Impressed with the confidence and pride of Morehouse men he’d met in the army, Charles Merrill sought out Morehouse College and Dr. Benjamin E. Mays and eventually chaired Morehouse’s Board of Trustees. His lasting contributions include establishing Merrill Scholarships for a year’s travel and study abroad for Morehouse students which he later, thank goodness, extended to one Spelman student in 1957 and then two in 1958.
I was 18 years old and a sophomore at all women’s Spelman College in Atlanta, Georgia, when I was summoned to President Albert Manley’s office. I’ll never forget my fear as I wondered what infraction I’d committed, or my elated disbelief at being told I’d been chosen to be one of two Merrill Scholars. This greatest campus honor provided a year of study and travel abroad. I ran back to my dorm in tears to call my Mama to share the exciting news, which spread like wild re throughout my hometown of Bennettsville, South Carolina.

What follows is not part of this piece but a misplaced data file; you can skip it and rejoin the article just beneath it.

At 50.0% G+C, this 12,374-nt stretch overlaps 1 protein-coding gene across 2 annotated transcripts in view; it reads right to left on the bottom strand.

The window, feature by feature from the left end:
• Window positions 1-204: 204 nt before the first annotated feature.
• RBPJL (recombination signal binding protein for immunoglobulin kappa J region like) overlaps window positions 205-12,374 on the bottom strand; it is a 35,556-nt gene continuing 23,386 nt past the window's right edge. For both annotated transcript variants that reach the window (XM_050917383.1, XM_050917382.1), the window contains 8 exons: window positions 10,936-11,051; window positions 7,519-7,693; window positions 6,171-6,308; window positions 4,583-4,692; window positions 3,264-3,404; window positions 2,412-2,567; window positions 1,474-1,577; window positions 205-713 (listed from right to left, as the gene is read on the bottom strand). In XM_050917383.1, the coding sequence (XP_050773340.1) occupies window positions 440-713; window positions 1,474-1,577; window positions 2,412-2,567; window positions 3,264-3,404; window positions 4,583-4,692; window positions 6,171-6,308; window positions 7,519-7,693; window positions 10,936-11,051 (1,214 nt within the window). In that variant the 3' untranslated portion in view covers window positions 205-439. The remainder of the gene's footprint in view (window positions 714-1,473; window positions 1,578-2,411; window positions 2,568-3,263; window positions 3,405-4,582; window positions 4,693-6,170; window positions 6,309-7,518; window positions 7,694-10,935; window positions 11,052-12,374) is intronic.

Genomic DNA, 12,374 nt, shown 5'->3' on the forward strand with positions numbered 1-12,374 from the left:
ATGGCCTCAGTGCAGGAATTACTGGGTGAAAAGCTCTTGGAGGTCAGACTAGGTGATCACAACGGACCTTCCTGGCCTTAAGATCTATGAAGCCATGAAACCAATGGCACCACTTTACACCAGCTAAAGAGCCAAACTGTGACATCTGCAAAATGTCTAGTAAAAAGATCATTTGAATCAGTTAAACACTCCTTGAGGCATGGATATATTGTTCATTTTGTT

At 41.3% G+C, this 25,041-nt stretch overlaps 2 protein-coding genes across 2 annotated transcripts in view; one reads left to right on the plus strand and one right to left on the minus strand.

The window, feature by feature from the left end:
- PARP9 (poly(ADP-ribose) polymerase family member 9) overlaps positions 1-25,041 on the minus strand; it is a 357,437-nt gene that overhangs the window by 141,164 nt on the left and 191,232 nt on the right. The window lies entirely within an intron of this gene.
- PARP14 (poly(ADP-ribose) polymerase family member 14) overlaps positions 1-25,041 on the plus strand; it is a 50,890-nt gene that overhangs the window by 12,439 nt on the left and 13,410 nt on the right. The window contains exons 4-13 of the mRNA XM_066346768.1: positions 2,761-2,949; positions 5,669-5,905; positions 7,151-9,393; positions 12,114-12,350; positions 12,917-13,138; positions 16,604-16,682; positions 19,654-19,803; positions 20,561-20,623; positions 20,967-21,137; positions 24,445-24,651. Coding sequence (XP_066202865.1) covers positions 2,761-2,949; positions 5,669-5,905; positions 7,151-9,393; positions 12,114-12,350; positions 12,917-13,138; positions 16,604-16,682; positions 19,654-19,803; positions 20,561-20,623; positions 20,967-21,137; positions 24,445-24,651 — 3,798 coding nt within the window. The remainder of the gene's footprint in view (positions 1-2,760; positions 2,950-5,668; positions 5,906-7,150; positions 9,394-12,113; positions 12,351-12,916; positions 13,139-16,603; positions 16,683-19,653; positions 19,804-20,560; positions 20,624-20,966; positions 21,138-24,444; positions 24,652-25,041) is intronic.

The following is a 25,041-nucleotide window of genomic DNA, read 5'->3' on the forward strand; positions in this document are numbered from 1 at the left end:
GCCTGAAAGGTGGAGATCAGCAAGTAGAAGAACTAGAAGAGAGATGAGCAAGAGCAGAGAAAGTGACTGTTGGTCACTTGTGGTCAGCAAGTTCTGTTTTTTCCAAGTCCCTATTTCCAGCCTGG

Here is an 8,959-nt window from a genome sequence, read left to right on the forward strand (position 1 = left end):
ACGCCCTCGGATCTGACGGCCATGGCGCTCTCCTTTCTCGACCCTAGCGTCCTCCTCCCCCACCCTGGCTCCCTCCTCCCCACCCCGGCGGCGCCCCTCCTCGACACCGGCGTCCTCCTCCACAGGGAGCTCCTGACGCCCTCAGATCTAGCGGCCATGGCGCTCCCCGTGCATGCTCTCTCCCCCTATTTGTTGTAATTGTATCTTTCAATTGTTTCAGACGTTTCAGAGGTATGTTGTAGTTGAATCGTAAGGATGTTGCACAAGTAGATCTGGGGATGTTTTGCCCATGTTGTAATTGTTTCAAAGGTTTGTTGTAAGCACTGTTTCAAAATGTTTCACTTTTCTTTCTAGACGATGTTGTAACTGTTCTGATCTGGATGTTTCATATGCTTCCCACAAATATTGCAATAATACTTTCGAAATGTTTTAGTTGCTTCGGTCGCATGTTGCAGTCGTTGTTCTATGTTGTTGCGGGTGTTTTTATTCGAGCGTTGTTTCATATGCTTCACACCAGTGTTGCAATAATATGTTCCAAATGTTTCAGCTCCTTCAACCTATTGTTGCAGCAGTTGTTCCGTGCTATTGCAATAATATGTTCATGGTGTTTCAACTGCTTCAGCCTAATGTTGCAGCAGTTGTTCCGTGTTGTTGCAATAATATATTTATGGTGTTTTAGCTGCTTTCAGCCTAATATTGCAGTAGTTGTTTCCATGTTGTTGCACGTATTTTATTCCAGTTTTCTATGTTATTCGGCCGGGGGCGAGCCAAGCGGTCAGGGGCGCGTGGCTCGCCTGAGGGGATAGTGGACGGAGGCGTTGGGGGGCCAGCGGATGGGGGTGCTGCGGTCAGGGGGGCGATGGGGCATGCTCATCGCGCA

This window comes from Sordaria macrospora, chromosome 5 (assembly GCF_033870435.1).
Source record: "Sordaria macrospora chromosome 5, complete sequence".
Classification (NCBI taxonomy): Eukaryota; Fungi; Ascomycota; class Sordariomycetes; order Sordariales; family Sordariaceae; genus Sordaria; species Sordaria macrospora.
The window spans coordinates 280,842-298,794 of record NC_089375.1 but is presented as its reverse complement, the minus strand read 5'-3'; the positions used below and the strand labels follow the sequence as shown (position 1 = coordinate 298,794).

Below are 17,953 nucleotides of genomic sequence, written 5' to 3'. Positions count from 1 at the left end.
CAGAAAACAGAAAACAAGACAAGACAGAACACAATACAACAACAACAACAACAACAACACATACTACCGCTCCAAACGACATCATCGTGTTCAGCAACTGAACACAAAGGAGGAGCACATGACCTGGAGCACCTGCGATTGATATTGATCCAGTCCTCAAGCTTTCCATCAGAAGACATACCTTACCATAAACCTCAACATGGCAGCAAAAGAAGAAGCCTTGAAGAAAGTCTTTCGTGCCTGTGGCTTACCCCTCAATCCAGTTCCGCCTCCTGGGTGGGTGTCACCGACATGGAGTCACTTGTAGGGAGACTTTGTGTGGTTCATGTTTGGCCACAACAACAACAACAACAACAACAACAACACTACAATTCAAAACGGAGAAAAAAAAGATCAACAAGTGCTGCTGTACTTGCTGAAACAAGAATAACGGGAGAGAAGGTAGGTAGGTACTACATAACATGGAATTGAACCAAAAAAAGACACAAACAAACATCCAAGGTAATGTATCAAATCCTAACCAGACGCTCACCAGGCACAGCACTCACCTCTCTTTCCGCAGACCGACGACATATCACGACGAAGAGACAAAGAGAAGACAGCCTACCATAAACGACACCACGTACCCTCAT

The first morning I woke up in freedom in a Paris hotel across from the Luxembourg Gardens, I jumped up and down and yelled and pinched myself again and again. Having no one, parent or teacher or chaperone, to prescribe the day was a miracle. That’s how I learned I could travel the world without losing my moral compass or common sense, and not to fear, indeed to enjoy, being alone.